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Sunday, March 04, 2007
(10:09 PM) | Stephen:
God's Bones

Color me unimpressed by James Cameron's documentary about the bones of Jesus and his family being found in Israel 27 years ago. Part of my lack of enthusiasm is due to the completely unnecessary drama added to every stage of the show. I understand that there is a certain element of storytelling that every documentary should have. But it was overdone, and it cheapened what they were trying to say, making it seem less intelligent that it could have been.

The heart of the problems that I have with it, however, is the way they portrayed Jesus' mother, Mary. They show her as becoming a great teacher within Christianity, a leader if not the leader of the movement, and that's why her ossuary was not only placed in that tomb, but why it was marked and why it was transliterated from the Latin Maria to Hebrew letters.

That's silly. There is no evidence, no idea whatsoever that Mary became a leader in the Church. She was a somewhat revered figure who was taken care of by John and who died in Ephesus, though the Roman Catholics recognize also a tomb in Jerusalem as her final resting place. However, tradition says that her remains were taken to Constantinople and placed within the Hagia Sophia. The documentary's claim that Church tradition places her remains in Jerusalem is just wrong.

Mary's status wasn't that much, really, until the Church started to work out the implications of what it meant that Jesus was the actual Son of God. When the doctrine of the Trinity was being worked out as meaning that all persons of the Trinity are co-equal with one another, people started to view Mary as the mother not only of Jesus but the Mother of God. It is then that she became an extremely revered figure, then that the idea of her perpetual virginity took root and later sprouted the doctrine of the Immaculate Conception.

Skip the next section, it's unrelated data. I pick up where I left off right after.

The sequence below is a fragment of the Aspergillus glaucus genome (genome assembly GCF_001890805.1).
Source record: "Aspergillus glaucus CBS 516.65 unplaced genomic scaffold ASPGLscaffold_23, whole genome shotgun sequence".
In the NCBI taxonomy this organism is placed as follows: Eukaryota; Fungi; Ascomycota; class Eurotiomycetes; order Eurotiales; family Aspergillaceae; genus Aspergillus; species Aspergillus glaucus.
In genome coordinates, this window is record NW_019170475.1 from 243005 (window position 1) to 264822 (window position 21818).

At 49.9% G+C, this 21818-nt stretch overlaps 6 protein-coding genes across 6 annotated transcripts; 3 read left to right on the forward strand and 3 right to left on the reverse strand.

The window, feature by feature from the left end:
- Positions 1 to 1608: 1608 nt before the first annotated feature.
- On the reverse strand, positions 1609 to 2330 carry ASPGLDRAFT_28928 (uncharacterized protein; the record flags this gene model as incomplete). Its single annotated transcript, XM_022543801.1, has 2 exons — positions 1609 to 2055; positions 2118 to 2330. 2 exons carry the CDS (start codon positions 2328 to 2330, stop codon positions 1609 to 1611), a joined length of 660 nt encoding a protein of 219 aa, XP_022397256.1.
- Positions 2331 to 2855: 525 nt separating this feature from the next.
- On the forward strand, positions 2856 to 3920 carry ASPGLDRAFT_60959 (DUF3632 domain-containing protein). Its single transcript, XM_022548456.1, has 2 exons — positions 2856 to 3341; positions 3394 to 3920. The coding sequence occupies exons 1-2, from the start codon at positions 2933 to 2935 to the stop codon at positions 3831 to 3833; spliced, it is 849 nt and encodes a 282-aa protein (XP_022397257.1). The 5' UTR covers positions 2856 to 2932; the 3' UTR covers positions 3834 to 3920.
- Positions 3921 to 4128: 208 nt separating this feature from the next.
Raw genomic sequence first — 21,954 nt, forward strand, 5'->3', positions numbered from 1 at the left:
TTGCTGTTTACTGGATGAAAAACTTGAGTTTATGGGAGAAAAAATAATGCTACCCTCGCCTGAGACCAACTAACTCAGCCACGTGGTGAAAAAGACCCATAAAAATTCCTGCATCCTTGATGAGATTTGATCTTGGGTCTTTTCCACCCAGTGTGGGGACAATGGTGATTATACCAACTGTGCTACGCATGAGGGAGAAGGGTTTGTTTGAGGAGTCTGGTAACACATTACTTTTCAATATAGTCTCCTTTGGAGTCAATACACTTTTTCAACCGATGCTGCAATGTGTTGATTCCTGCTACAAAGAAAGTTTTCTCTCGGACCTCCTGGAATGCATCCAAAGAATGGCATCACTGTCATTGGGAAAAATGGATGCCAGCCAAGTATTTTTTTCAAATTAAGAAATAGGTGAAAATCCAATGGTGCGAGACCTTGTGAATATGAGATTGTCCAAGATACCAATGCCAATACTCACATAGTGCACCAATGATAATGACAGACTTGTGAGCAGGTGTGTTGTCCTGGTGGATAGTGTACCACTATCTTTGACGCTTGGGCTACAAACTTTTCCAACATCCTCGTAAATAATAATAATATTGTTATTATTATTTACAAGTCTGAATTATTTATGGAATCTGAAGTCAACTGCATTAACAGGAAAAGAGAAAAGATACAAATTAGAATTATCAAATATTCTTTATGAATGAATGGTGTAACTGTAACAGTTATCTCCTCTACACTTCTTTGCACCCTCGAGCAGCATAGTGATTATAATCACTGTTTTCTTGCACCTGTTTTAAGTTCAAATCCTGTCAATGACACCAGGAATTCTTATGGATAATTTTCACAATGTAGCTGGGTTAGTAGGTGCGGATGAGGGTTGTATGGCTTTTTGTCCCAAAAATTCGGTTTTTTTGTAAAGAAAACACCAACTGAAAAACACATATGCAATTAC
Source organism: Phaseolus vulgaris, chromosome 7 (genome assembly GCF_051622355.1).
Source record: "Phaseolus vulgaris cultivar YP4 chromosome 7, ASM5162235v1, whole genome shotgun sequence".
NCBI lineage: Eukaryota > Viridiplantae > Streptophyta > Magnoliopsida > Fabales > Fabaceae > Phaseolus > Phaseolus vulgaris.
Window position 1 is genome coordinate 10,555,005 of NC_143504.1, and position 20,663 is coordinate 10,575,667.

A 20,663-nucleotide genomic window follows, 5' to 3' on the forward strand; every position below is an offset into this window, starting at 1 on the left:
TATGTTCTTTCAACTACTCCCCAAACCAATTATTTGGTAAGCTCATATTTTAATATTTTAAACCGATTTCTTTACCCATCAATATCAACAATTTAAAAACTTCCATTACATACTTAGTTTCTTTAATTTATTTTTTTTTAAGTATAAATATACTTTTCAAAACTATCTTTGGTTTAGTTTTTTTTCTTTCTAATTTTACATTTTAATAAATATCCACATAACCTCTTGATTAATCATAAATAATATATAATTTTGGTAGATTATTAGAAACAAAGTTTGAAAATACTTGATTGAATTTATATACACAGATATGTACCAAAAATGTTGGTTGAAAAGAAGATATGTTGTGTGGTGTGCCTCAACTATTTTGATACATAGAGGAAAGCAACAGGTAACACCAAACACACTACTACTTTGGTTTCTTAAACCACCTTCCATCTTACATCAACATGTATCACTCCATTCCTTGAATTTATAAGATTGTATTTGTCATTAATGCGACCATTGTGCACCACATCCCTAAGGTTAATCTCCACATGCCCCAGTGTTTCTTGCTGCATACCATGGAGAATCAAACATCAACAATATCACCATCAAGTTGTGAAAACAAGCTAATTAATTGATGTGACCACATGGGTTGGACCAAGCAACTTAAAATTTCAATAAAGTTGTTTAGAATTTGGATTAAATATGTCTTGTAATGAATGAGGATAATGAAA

John Dominic Crossan is quoted, of course, in the documentary. He is asked if the idea that Jesus' bones have been found would affect his faith, to which he replied with a definite "no." Of course, Crossan believes in a spiritualized resurrection, in which the memory of what Jesus taught and stood for is resurrected within the hearts of his followers, rather than Jesus' physical body rising from the grave. In my previous post, I expressed the idea that if Jesus did not rise form the grave, Christianity is destroyed, or at least should be. This idea is shared by the Apostle Paul, so I will be forgiven if I am more influenced by this idea than Crossan's.

One interesting angle of the documentary is that finding Jesus' bones doesn't actually dispute the Resurrection, but the Ascension. But this implies that the early Church had some reason for a doctrine of the Ascension at all and needed to hide the fact that Jesus did in fact die, er, again and was laid to rest. Far simpler is the idea that had such a thing happened, the Christian doctrine of the resurrection would simply be that Jesus was raised from the dead to show that death had indeed been conquered, and the souls of those laid to rest in the faith would live on in heaven. In fact, this has been what many parts of the Church have taught, especially in the first couple of centuries. This is fairly standard Gnostic teaching, against which the Church has needed to fight rather vigorously, beginning with the Gospel according to John through the Ecumenical Councils and even to this day. If Jesus did not bodily ascend into heaven, then there would be no reason to ever contend with this idea; indeed, this aspect of Gnosticism at least would be accepted Christian doctrine. Furthermore, the Jesus' bones would be the most revered relics of the Christian world. Certainly by now there would be at least an informal doctrine of a necessity of a Christian pilgrimage to view them that would rival the Muslim hajj.

It's a shame, too. I was hoping for something really fun to watch.

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